Connie Bostic: March, 2013 --The Gun Show
Connie Bostic is considered by most, the President Emeritus of all things ‘art’ in Western North Carolina. She opened the first contemporary art gallery in Asheville, Zone One, more than thirty years ago. Her work spans decades and is filled with social and political insight.
Margaret Curtis: April/May, 2013
For almost twenty years Margaret lived and worked in New York. Her work has been frequently seen on gallery and museum walls both in the city and in Chicago, London and at the Andy Warhol Museum in Pittsburgh, to name a few venues. Her work has addressed gender and sexual politics as well as other social issues. She currently resides in North Carolina.
Cory Bradley: June/July, 2013
An 80’s baby, Cory Bradley is originally from Columbia, South Carolina. He first exhibited at the Flood Gallery in 2006, and we are honored to have him return this year! His work is powerful and provocative. He is a graduate of the Ringling School of Art and Design and currently resides in New York City.
Cibele Leonetti: August/Sept. 2013
A native of Brazil, Cibele Leonetti was born in Sao Paulo in the 40’s. When she was 17 years old, she attended the Pan-American School of the Arts. Later on in the late 70’s Cibele Leonetti opened an art school for children. This developed over the years to include classes for adults and special children. She works in water colors, depicting breathtaking images of her homeland. Cibele Leonetti has traveled in France, Italy and Sicily to paint, and her work has been exhibited all over Brazil.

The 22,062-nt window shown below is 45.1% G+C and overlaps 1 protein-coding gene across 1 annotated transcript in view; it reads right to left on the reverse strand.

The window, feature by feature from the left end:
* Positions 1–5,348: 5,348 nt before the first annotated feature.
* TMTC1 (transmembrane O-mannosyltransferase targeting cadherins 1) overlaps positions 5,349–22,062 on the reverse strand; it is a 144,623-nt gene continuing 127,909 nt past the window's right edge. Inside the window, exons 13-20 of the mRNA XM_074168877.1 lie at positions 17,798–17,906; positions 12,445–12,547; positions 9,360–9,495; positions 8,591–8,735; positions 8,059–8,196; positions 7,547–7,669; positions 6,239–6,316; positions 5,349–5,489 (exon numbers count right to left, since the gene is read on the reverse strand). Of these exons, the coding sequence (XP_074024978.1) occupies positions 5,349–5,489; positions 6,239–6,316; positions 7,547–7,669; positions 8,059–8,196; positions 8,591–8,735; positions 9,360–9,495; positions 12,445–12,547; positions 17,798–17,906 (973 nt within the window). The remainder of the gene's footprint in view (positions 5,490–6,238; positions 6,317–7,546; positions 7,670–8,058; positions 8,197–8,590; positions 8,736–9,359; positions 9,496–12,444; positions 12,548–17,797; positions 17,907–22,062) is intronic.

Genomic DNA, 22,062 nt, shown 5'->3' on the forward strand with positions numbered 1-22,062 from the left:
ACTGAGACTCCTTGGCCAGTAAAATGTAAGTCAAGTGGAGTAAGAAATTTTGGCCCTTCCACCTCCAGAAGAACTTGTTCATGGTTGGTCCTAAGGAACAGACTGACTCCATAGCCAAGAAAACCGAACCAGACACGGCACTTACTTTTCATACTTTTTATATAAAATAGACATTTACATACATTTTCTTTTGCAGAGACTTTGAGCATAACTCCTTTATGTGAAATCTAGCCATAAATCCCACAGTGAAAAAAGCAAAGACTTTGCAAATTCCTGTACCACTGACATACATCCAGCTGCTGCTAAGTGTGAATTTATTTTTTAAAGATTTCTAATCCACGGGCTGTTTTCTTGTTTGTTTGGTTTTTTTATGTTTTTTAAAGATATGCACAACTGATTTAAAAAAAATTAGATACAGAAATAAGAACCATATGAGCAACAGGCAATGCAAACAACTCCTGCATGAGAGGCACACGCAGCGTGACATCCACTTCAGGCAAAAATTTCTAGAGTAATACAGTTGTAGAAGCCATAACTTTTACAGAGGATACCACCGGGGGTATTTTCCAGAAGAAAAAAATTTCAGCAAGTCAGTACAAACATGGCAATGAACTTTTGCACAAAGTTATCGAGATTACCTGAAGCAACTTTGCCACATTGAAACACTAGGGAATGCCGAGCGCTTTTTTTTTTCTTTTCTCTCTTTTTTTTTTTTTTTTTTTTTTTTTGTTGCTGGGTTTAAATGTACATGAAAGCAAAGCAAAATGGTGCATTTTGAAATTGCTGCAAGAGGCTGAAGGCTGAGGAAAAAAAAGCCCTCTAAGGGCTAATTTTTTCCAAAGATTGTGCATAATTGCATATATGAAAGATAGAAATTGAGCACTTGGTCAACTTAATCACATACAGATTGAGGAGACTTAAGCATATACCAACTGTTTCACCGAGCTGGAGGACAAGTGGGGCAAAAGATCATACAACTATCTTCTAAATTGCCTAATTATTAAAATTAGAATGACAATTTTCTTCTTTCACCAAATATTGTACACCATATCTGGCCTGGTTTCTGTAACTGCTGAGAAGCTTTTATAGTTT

October 2013: In Search of Lost Causes--Images of the Iranian Revolution-Paradox, Propaganda, and Persuasion.
Lost Causes is an exhibition of Poster Art, Film, Architecture, and Photography from or as a result of the Iranian Revolution in 1979. The 140 never before exhibited posters, courtesy of the Courtyard Gallery Collection are from the period of the late sixties through eighties and have been described as important to the understanding of illustration and poster art: “because the traces of the American, French, Russian, and even Cuban revolutions are all evident it this collection…the significance of this collection is beyond just Iran and reaches a much wider circle.” states Hamid Dabashi, an Iranian Poster Art and Film expert currently at Columbia University.